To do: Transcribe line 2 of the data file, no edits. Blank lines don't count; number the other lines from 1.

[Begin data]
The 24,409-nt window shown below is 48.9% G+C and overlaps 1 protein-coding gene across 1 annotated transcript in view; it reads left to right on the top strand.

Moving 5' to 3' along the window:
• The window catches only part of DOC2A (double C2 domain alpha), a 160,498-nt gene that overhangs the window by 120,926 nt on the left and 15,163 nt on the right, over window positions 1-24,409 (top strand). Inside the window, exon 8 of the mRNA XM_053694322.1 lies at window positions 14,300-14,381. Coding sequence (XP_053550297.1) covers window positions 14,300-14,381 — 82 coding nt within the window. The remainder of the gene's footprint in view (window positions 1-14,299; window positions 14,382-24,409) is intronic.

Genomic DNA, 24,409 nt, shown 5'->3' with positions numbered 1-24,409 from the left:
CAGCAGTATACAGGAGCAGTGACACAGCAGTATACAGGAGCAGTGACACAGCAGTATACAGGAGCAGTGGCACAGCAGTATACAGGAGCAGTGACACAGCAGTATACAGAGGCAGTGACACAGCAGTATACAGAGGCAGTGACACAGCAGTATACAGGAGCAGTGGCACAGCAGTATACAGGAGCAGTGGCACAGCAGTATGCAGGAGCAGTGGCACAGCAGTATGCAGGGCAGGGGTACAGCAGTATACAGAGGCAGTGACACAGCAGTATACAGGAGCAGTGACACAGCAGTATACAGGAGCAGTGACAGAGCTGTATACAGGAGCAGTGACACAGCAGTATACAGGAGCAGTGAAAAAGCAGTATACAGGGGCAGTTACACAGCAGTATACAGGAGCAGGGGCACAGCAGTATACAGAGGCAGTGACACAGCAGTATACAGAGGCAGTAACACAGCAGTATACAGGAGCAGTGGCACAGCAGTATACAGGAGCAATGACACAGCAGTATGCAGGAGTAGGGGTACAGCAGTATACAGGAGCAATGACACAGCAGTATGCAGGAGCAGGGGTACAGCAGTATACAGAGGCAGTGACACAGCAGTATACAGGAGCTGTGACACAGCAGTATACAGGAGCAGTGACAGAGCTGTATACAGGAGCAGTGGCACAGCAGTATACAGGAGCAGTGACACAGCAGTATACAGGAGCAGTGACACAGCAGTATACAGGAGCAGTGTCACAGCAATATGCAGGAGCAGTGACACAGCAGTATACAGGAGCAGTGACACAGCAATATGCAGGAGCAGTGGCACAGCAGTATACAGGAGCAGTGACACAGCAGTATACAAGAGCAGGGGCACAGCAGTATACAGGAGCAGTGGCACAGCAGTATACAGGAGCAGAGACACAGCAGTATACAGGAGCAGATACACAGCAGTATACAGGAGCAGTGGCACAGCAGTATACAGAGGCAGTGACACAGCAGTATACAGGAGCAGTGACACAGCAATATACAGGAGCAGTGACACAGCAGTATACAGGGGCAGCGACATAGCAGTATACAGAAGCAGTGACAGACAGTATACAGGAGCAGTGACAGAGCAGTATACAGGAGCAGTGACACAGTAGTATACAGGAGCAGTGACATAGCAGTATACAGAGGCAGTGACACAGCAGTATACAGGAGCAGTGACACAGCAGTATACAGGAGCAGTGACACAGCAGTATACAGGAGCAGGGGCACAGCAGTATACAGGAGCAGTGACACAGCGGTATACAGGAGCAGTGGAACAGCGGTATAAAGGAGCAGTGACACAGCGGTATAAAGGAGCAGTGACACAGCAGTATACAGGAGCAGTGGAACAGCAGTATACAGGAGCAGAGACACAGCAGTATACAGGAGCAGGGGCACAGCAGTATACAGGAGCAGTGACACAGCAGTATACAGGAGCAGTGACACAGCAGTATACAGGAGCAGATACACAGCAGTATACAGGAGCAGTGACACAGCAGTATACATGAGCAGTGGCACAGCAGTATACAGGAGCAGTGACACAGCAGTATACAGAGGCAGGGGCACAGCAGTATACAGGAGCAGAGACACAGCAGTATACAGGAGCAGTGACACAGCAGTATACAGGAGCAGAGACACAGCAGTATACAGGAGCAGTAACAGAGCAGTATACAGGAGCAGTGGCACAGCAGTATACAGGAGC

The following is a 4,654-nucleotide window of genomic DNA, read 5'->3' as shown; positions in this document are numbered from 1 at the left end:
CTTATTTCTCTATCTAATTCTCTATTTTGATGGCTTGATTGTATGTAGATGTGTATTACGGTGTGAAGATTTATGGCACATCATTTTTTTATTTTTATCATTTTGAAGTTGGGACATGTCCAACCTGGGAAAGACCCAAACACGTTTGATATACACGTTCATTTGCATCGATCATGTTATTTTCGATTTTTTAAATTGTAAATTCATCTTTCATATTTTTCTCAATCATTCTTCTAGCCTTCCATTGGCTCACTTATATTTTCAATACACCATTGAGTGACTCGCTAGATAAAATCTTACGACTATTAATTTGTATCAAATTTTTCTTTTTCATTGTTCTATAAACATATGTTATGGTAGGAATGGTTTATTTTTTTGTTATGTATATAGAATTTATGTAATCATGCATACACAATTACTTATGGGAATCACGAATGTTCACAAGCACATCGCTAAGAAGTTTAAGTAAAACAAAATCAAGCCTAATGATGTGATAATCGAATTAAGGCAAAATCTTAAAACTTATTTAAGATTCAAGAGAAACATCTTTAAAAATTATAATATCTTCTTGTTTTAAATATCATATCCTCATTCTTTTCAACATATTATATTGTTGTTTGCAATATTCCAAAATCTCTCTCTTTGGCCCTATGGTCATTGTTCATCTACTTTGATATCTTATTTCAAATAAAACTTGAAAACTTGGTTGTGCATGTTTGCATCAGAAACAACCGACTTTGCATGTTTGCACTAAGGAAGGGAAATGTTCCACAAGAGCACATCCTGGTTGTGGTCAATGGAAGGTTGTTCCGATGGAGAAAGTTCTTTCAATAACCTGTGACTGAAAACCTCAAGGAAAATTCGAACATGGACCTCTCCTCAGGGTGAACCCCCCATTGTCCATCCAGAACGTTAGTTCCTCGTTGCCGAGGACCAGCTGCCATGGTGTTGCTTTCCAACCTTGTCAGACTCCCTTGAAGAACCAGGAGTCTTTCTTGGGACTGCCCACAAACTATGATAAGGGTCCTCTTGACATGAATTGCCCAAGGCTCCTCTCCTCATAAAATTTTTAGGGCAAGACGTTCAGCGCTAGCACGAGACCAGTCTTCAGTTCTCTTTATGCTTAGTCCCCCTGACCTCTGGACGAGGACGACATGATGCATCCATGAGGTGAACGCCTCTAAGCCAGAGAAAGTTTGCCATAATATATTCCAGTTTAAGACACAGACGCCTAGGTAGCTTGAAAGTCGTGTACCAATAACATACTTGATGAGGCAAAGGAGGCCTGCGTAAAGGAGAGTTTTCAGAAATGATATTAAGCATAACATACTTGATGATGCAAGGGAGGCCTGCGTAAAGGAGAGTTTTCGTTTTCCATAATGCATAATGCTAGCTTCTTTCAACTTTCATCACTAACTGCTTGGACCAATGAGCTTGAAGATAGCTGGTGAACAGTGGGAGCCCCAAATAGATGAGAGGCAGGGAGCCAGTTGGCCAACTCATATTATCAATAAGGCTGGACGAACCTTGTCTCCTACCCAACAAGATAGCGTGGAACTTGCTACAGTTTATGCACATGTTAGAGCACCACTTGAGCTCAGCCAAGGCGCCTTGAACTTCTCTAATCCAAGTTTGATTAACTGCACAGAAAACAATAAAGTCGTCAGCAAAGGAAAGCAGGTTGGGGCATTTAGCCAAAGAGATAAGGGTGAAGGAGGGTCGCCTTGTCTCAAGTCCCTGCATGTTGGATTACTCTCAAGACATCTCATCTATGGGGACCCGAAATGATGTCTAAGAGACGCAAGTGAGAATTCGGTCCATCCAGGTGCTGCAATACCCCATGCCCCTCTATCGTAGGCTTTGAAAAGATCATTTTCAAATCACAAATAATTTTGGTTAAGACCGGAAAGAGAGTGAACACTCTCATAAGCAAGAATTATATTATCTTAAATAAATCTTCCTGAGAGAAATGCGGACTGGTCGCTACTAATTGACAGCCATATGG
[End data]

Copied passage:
Moving 5' to 3' along the window: